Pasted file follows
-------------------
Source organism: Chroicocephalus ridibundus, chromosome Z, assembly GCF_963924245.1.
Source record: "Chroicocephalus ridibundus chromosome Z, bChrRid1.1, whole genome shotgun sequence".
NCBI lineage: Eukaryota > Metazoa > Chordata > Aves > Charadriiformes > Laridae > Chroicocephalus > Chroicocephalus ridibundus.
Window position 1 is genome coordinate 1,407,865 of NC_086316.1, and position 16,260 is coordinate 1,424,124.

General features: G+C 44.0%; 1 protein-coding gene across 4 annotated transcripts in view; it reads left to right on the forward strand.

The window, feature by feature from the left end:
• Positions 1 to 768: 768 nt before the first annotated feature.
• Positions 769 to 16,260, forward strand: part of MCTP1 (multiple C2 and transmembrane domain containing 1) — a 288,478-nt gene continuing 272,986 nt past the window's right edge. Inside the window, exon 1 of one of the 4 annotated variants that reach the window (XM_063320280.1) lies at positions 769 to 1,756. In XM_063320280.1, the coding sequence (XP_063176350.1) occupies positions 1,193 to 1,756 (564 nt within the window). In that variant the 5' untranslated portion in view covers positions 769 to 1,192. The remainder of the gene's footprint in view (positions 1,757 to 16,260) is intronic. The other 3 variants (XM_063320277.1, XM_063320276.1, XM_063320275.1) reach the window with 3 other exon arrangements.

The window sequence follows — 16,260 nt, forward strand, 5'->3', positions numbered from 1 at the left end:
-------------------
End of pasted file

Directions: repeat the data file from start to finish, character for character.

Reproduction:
Source organism: Chroicocephalus ridibundus, chromosome Z, assembly GCF_963924245.1.
Source record: "Chroicocephalus ridibundus chromosome Z, bChrRid1.1, whole genome shotgun sequence".
NCBI lineage: Eukaryota > Metazoa > Chordata > Aves > Charadriiformes > Laridae > Chroicocephalus > Chroicocephalus ridibundus.
Window position 1 is genome coordinate 1,407,865 of NC_086316.1, and position 16,260 is coordinate 1,424,124.

General features: G+C 44.0%; 1 protein-coding gene across 4 annotated transcripts in view; it reads left to right on the forward strand.

The window, feature by feature from the left end:
• Positions 1 to 768: 768 nt before the first annotated feature.
• Positions 769 to 16,260, forward strand: part of MCTP1 (multiple C2 and transmembrane domain containing 1) — a 288,478-nt gene continuing 272,986 nt past the window's right edge. Inside the window, exon 1 of one of the 4 annotated variants that reach the window (XM_063320280.1) lies at positions 769 to 1,756. In XM_063320280.1, the coding sequence (XP_063176350.1) occupies positions 1,193 to 1,756 (564 nt within the window). In that variant the 5' untranslated portion in view covers positions 769 to 1,192. The remainder of the gene's footprint in view (positions 1,757 to 16,260) is intronic. The other 3 variants (XM_063320277.1, XM_063320276.1, XM_063320275.1) reach the window with 3 other exon arrangements.

The window sequence follows — 16,260 nt, forward strand, 5'->3', positions numbered from 1 at the left end: